This is just a dumb statement.  A "following" doesn't really mean anything when you first start out.  It typically equates to the number of family and friends you had to beg to come out on an off-night to play just so you can get a better night to play on in the future.  Everyone has to start somewhere and sometimes you have to play in front of a complete group of strangers to get a following.

    Do Your Own Shows!
    Some of the support I've seen for this idea ask people to set up shows themselves in their basements or abandoned warehouses or on street corners (watch out for the crack dealer!)  first to make sure they have people to bring to club.  The problem with this logic is who the hell wants to go see their friend's band in a cramped, dingy basement playing way too loudly with no lights and no atmosphere?  It screams unprofessionalism to do it this way and can give people the impression you're not serious enough about your band to escape the clutches of a "safe" environment.

    Do Your Own Shows Part Two!!
    I've also seen people suggest to orchestrate shows in more legit areas like banquet halls, churches, or even theatres to build a buzz vs. playing in bars.   I find this to be more trouble than it's worth.  I have a lot of experience producing theatre shows in the city, and it's one of the hardest jobs to pull off successfully both artistically and financially.  If a band wanted to do this, here are all of the things they would need to consider having to pay for to pull it off:

    Unless they can get it for free, there's going to be a cost associated with getting a suitable environment for a show.

    It's funny how so many people don't think they don't need a liberal amount of liability insurance in the event some gets hurt at your event.  Some venues' insurance policies may cover your event but sometimes they won't.

    Regardless of what people think, this is actually a costly item.  Lights, amps, PAs, video, vending equipment, etc all require power.  Unless a band wants to haul a portable generator with them everywhere (which would require money as well to purchase one and for the gasoline needed to run it), this is a cost.  It's usually included in the rent but not always.

    In those cases where people want to serve alcohol, this could be a HUGE cost.  There are liquor laws to contend with.  You may have to lay money down for a liquor license, people to card patrons and ensure no laws are broken with under age drinking,  and the beverages themselves (which may need to be transported).

    Many clubs/bars have security there.  Granted, they're normally employees of the bar doing other things as well but their job may include bouncing fools out of the venue when need be.  This would need to be taken into consideration as well.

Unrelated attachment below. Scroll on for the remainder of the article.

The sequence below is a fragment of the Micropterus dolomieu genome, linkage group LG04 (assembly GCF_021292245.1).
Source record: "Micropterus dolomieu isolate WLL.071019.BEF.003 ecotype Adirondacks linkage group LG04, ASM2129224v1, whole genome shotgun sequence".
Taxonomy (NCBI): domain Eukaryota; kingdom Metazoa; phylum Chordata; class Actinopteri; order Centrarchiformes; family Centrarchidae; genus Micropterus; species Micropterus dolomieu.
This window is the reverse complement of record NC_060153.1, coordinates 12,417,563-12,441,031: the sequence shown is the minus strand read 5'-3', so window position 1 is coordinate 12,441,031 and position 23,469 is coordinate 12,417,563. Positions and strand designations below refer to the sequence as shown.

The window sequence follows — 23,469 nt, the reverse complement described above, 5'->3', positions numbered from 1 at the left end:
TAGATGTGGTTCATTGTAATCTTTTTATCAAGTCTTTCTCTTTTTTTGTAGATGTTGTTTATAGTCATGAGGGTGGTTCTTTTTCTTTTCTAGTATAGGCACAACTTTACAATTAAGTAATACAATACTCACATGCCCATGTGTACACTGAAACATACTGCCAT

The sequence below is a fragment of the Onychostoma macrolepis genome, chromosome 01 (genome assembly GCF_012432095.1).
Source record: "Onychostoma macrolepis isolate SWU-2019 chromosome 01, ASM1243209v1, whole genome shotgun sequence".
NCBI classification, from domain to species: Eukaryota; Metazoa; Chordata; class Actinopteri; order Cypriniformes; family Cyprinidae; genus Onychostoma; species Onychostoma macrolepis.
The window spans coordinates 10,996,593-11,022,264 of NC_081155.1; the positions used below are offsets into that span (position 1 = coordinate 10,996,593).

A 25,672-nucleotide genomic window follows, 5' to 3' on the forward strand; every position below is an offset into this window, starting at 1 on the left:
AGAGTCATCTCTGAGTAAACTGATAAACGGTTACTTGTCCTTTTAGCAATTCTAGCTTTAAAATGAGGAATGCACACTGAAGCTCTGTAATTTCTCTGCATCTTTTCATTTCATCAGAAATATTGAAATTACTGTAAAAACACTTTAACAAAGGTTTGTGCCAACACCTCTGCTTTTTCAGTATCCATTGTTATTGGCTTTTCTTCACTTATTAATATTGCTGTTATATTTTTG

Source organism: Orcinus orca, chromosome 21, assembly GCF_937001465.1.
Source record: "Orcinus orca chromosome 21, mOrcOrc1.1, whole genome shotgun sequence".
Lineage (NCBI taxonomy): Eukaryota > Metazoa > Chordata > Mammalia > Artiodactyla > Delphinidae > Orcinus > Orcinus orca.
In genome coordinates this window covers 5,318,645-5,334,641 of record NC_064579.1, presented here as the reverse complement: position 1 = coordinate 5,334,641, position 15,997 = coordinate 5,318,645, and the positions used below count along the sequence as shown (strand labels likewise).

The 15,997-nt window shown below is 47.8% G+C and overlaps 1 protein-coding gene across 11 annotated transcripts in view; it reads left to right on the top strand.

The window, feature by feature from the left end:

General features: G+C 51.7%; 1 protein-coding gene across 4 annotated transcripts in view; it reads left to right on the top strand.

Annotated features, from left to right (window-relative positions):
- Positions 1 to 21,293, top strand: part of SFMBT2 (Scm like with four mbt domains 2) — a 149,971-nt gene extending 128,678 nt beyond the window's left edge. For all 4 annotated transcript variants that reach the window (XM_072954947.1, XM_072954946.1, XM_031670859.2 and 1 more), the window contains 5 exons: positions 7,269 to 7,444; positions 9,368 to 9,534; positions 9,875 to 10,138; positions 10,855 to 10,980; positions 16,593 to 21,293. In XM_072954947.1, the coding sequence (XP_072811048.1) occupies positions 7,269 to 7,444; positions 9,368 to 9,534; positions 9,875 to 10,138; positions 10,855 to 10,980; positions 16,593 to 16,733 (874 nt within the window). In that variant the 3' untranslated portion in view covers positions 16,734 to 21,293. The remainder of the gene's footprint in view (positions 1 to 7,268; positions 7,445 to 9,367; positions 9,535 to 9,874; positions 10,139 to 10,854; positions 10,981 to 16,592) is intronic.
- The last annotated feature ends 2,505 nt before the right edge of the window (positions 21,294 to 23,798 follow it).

While the show is going on and especially afterwards, the venue will probably require it to be left clean and in working order.  Depending on the situation, it may cost organizers money to hire outside help to keep the place in order while the function is going on and to help pick up after everyone's left.

    Miscellaneous Costs
    More things to think about:
    - Gas to get the production off the ground
    - Payment of any of the bands on the bill including yours
    - Payment of any staff helping out (merch, front door, beverage stand)
    -Ticketing fees - Unless the show is a cash-only endeavor, if you're going to sell tickets you may need to pay credit card processing fees.

    Now, factor in all of this stuff one would need to worry about just to put on their own shows and playing at an existing venue seems mighty more appealing :)).  Some people would argue that all of this stuff doesn't need to be accounted for.  I'll agree but the level of risk that something can go wrong increase the more these items aren't formally addressed.  These are the things legit establishments are thinking of when they are trying to justify the payment scheme with the bands.  I'm not saying it's a fair practice but these are things people take for granted that are being provided to the band (and ultimately, the bands are paying for in a way).
Ultimately, there are valid points to what people are saying on both sides of the relationship between bands and venues.  I honestly feel that if people spent more time forming a true dialogue between interested parties on these subjects, better practices could be put into place.  The more artists run their passion of music like a business, the easier it will be to deal with other businesses needed in order for them to become a successful act.